Battlestar Galactica is a hidden traitor game. There are two teams, one of which is human and one of which is Cylon. There’s roughly a 60% chance of staying human throughout the game and a 40% chance of being a Cylon. Whether a player is a human or a Cylon is hidden until the player decides to reveal (or it is revealed through various mechanisms), and a player can start the game as a Cylon or might “pick up Cylonness” at roughly the midpoint of the game. I was involved in a long debate on boardgamegeek with someone who said that a player who had a human card at the start should play selfishly, hoarding resources and titles and positioning themselves to be in the best position possible. This was objected to on the grounds that it looked suspicious: while he wanted to do that to put himself in a strong position once he knew that he was going to stay human, it was pointed out that those were the precise same moves that a Cylon would make as well. Which was a fair point given that one of his motivations for the move was, in fact, to be ready in case he turned Cylon at the midpoint. But since the Cylons are hidden, all that he was going to do was engender mistrust in all the other players. And that would at least make things less efficient — as they couldn’t trust that player to do anything until they were sure the player was human — and so hurt the overall team game. So to the extent that it hurt the team, it was seen as a poor strategy. And the alternative of playing selfishly before the midpoint and excessively generous afterwards would lead to an easy tell for Cylonness, and so wasn’t good for them anyway.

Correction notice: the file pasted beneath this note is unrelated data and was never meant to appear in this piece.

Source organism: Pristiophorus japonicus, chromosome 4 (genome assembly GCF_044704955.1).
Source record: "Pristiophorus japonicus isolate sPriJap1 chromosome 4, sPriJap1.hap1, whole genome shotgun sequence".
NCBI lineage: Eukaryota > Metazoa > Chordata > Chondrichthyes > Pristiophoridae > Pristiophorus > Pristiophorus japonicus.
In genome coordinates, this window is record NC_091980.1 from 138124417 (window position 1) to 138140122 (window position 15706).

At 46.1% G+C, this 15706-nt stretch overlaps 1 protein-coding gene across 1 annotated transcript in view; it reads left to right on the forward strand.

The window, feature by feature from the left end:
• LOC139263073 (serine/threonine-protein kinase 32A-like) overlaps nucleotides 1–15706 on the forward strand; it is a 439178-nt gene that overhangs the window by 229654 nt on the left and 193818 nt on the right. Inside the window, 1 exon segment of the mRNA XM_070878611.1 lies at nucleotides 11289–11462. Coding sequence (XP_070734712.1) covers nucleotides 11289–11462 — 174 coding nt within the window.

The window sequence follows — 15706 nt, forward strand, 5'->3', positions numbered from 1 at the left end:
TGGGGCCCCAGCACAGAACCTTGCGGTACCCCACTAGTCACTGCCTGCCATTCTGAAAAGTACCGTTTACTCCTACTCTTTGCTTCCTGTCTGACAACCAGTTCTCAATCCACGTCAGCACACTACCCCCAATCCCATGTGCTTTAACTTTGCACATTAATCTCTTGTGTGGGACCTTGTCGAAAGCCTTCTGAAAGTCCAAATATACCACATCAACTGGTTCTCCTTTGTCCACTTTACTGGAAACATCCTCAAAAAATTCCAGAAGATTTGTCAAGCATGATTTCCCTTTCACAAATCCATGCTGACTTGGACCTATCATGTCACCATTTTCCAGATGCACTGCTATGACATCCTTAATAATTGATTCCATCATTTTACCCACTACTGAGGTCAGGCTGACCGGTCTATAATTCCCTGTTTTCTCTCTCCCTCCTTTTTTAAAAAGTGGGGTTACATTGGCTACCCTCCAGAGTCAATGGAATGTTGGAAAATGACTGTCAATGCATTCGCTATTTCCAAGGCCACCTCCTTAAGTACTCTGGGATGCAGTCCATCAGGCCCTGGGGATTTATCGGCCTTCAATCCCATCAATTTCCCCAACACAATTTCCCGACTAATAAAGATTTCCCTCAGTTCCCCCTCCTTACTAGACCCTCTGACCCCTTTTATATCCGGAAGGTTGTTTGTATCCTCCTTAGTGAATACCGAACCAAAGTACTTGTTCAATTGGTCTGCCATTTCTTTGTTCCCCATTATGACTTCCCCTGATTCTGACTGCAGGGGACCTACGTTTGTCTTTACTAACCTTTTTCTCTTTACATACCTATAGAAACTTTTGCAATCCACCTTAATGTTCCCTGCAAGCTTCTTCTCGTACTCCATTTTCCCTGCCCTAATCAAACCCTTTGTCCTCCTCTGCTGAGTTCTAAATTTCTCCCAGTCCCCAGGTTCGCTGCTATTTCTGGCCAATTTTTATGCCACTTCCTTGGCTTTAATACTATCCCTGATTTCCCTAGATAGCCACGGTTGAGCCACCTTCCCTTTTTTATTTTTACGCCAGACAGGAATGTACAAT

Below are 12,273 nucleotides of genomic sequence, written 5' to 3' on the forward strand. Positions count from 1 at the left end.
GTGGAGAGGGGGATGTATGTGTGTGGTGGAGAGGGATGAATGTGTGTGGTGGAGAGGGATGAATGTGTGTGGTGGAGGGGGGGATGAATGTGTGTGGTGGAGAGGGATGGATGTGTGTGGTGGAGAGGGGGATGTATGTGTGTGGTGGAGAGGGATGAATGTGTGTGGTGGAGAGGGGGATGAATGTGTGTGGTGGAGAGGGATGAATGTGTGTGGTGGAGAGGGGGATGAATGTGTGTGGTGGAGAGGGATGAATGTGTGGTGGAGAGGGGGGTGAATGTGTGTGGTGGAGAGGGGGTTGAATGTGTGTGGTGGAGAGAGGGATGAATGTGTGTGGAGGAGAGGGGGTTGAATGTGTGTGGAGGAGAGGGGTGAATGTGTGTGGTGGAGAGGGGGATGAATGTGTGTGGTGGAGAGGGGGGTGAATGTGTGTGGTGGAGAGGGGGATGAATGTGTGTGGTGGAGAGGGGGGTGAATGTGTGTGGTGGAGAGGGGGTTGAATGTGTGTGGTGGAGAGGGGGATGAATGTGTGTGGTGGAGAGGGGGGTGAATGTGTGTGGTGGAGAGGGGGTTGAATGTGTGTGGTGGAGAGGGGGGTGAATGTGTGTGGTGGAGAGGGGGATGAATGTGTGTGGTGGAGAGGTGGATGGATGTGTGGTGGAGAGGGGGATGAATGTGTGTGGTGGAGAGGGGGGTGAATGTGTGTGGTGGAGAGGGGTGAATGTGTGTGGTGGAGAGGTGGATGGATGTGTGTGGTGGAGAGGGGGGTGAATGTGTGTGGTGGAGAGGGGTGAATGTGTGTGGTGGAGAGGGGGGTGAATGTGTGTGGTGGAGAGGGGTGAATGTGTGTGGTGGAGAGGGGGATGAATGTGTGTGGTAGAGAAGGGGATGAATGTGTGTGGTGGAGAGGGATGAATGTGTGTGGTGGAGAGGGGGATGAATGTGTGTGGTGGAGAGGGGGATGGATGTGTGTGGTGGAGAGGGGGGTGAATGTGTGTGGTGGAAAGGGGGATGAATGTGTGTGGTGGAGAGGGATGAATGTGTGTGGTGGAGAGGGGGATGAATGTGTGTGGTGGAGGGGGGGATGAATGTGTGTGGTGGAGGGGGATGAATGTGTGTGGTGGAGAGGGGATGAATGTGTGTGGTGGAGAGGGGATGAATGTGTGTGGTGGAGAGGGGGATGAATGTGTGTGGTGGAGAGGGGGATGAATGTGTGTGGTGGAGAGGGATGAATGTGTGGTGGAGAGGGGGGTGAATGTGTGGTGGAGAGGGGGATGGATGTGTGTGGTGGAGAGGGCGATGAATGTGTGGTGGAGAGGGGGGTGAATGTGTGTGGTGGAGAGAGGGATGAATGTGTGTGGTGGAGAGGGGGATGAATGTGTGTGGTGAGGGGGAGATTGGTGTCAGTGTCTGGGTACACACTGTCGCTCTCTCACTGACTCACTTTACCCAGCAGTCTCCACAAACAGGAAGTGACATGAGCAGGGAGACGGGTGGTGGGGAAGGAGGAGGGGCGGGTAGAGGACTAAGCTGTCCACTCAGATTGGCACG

So they have a point when they say that, in general, to trump the Prisoner’s Dilemma is to provide some sort of punishment for defecting. However, if everyone was rational then simply removing external incentives to selfish behaviour would also work. We can indeed all see that co-operating will lead to a better outcome for us … when it actually does. The problem is that in too many cases it is indeed possible for us to cheat and win.


5 Responses to “Extra Credits on the Prisoner’s Dilemma”

  1. natewinchester Says:

    That’s not even getting into the debate about what is rational either as by definition, rationality is merely a process, it can’t be a goal or motivation. What no one wants to admit is that everyone is rational – but the goals are all different and you can’t rationally prove one goal should be preferred over another.

    Let’s take one example: Say the prisoner’s dilemma involves a father & son. Let us also say the father believes he will die tomorrow. In that case, the father will cooperate while the son will defect, because for the father, his goal is to get his son free as soon as possible so those are the rational steps for him to take towards it.

    Hence why I try to explain to people that most political disagreements are price arguments: What people are willing to pay for things they want.

    • verbosestoic Says:

      I won’t go quite as far as you, but I do argue that you can’t evaluate the rationality of an action without referencing the goals and beliefs of the person making the decision. We can evaluate what would be the optimally rational thing to do from the third-person omniscient perspective, but we can’t call a decision irrational if the person making it didn’t know or care about those considerations and had no reasonable way of knowing or caring about them in the timeframe where they had to make the decision. Your examples fall into that, it seems to me.

Leave a Reply

Fill in your details below or click an icon to log in:

WordPress.com Logo

You are commenting using your WordPress.com account. Log Out /  Change )

Twitter picture

You are commenting using your Twitter account. Log Out /  Change )

Facebook photo

You are commenting using your Facebook account. Log Out /  Change )

Connecting to %s

%d bloggers like this: